Mostly about food, this blog is just a place for me to throw things that are of interest to me. I appreciate you taking the time to stop by an look around. This represents just some of the stops on the various pathways that this amateur home cook finds himself.

You may find that these foods tend toward protein and away from carbohydrates - this is due to diabetic issues, so I try to only sparingly use carbs, and good ones at that. Of course, sometimes I forget....

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Friday, October 7, 2011

Lone Star Stroganoff

Another one of those dishes that everyone has a recipe for, this has a couple of  twists that drag it south of the Mason-Dixon line and west of the Mississippi.  It has some fiery components, but is mild enough for all to enjoy.

Serves 6, or 4 really hungry folks.  Even less if you 'sample' it all afternoon... just sayin'.


3 lb chuck, top round or flat iron steak, trimmed of fat and gristle
2 medium onions - short julienned
1 1/2 lb Cremini (or button) mushrooms, cut into 1/2" thick slices
1/2 cup decent red wine
1 can consommé ( in soup aisle)
2 tablespoons flour
2 tablespoons tomato paste
4 oz. cream cheese, room temperature
1 large fresh jalapeño, minced fine
1 chipotle in adobo pepper, minced fine
1/2 cup chicken stock (can use water)
kosher salt and fresh ground pepper
8 oz. wide egg noodles

Heat a large  skillet over medium heat.  Work your way through the the sliced mushrooms without crowding, this will take a few batches - see Beginning Mushrooms 101 for all you'll ever want to know about cooking mushrooms in a skillet.  When they are all done, remove them to a good-sized bowl for later.

While the mushrooms are cooking, it's time to prepare the meat.  Since you've lost all the fat and gristle, cut the meat into manageable strips, and then into smaller somewhat thin pieces.  This will help them both cook faster and be more tender.  Here you see me slicing across the grain at an angle, also helping to tenderize them.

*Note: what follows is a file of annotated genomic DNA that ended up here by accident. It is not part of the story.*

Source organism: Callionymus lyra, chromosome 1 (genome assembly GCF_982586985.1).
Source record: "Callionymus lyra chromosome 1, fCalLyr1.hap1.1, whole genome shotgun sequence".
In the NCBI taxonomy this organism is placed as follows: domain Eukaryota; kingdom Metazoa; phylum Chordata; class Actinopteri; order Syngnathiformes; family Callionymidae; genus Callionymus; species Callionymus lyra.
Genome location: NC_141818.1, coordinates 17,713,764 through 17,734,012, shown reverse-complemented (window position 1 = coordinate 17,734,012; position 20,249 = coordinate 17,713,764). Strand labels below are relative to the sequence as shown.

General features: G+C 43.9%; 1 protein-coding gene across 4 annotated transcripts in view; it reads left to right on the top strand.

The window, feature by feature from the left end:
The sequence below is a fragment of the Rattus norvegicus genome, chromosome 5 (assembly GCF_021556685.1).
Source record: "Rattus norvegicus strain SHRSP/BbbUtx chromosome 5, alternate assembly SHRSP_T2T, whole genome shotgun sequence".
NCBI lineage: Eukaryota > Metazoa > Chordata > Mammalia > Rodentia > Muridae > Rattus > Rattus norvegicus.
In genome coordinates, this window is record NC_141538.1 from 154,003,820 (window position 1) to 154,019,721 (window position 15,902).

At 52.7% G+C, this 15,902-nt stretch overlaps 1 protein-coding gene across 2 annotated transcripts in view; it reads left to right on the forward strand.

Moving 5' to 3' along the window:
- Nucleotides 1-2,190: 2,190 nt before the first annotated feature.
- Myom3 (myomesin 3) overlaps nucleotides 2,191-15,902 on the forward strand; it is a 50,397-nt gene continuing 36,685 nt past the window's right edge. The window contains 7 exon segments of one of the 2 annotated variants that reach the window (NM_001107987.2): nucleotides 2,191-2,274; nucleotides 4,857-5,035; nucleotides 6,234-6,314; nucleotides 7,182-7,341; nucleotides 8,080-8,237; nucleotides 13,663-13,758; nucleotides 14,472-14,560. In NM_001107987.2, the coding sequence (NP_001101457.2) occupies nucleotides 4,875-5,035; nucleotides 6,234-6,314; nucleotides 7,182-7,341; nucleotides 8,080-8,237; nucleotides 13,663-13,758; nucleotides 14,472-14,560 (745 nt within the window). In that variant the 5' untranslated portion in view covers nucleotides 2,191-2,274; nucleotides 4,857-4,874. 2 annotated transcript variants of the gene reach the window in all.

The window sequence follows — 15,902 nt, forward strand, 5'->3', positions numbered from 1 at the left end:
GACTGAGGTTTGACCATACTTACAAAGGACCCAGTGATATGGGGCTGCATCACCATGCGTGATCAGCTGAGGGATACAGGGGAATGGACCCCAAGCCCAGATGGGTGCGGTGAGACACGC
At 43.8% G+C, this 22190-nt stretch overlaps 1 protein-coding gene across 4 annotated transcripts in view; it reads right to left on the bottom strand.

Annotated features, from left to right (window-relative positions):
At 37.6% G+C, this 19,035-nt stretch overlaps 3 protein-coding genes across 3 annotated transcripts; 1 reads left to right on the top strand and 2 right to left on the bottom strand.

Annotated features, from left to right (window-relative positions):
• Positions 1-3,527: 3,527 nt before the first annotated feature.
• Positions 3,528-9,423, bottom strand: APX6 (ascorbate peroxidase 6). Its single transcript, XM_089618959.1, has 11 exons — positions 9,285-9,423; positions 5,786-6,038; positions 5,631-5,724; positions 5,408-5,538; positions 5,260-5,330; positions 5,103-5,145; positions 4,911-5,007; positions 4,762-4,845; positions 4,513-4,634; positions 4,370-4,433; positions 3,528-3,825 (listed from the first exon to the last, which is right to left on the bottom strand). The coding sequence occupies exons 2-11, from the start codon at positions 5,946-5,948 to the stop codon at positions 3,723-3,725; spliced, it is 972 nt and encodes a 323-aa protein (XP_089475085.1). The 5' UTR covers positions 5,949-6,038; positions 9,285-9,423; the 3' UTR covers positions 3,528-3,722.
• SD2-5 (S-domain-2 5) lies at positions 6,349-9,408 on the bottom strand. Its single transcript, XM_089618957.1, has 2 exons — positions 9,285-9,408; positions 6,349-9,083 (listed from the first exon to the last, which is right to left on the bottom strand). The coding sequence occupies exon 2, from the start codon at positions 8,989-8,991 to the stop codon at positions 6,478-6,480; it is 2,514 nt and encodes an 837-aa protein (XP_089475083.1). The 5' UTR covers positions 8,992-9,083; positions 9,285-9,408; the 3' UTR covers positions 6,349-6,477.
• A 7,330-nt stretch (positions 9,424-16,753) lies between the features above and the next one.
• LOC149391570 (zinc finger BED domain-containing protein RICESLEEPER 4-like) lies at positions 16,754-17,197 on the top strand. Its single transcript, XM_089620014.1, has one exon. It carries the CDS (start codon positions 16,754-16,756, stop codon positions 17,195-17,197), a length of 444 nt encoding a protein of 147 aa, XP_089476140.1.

Dry the meat well with paper towels, and season liberally with salt and pepper.    If you don't dry it, it won't brown.  Set this aside for a few minutes while we do the onions.

The peeled onions ate cut into strips and the halved.  Put them into the skillet with a little olive oil and let them become translucent and a bit caramelized.

When done, remove the onions to a bowl and set aside.  Now we go back to our seasoned beef and add it to the pan a little at a time, taking care not to crowd it.  This will take a few batches to get it all done.  When you start to see the edges brown, you can start stirring it about.  It doesn't have to cook completely here, just brown. 

As each batch finishes, place the browned meat in with your mushrooms and pour out any liquid from the pan - it is the enemy of browning.

After all the meat is out, the onions head back in one last time, along with the wine and flour.  Whisk this together so that the flour is dissolved. Add in the consommé.

Then whisk in the tomato paste, and slowly, the cream cheese.  Most recipes for stroganoff call for sour cream, but I like the thickness that this brings to the sauce.  Whisk until this becomes uniformly smooth.

Retrieve your chipotle pepper dripping with adobo.  You will want to mince this very fine so it will melt into the sauce as it simmers.  Same goes for the jalapeno.

Time to go all in.  Add the meat and mushrooms into the sauce and stir well to incorporate.  Then add in the minced peppers and mix again.

You'll probably have to let this simmer for a couple of hours.  If it's too thick, add in the chicken stock to make sure all the ingredients get incorporated.  This will allow the meat to get really tender, and allow the sauce to thicken even more.  Of course, you'll have to sacrifice and actually taste a piece occasionally to make sure it is getting tender...

When it is about done cooking down, it is time to cook the noodles.  I prefer using the extra-wide egg noodles as their surface area can carry lots of sauce with each fork-full.  Cook them until al dente, then drain and plate them, then adding the stroganoff mixture.  Top it all with a dollop of sour cream, some sliced green onions and a sprinkle of chile powder.

¡Muy Sabroso!


Dan said...

Hey Mark - I'm not a big commenter but I wanted to stop and say how much I enjoyed your blog. I moved from Texas to FL about 5 years ago and the thing I miss the most is definitely all the great Tex Mex and southern style dishes that they simply dont do here (or don't do well). Keep up the great work, I love all the recipes.

Chris Dean said...

Mark - As the head cook in our house (well, I like to think so) I am always concocting meals because I hate to follow recipes. This is one recipe that I will follow - start to finish. It's 6AM and your desciption makes me want to whip it right now!

Mark said...

Thanks for all the kind words, guys. I'm fortunate enough to have an idea come together occasionally and remember to take a few fuzzy pictures.

You keep reading, I'll keep trying!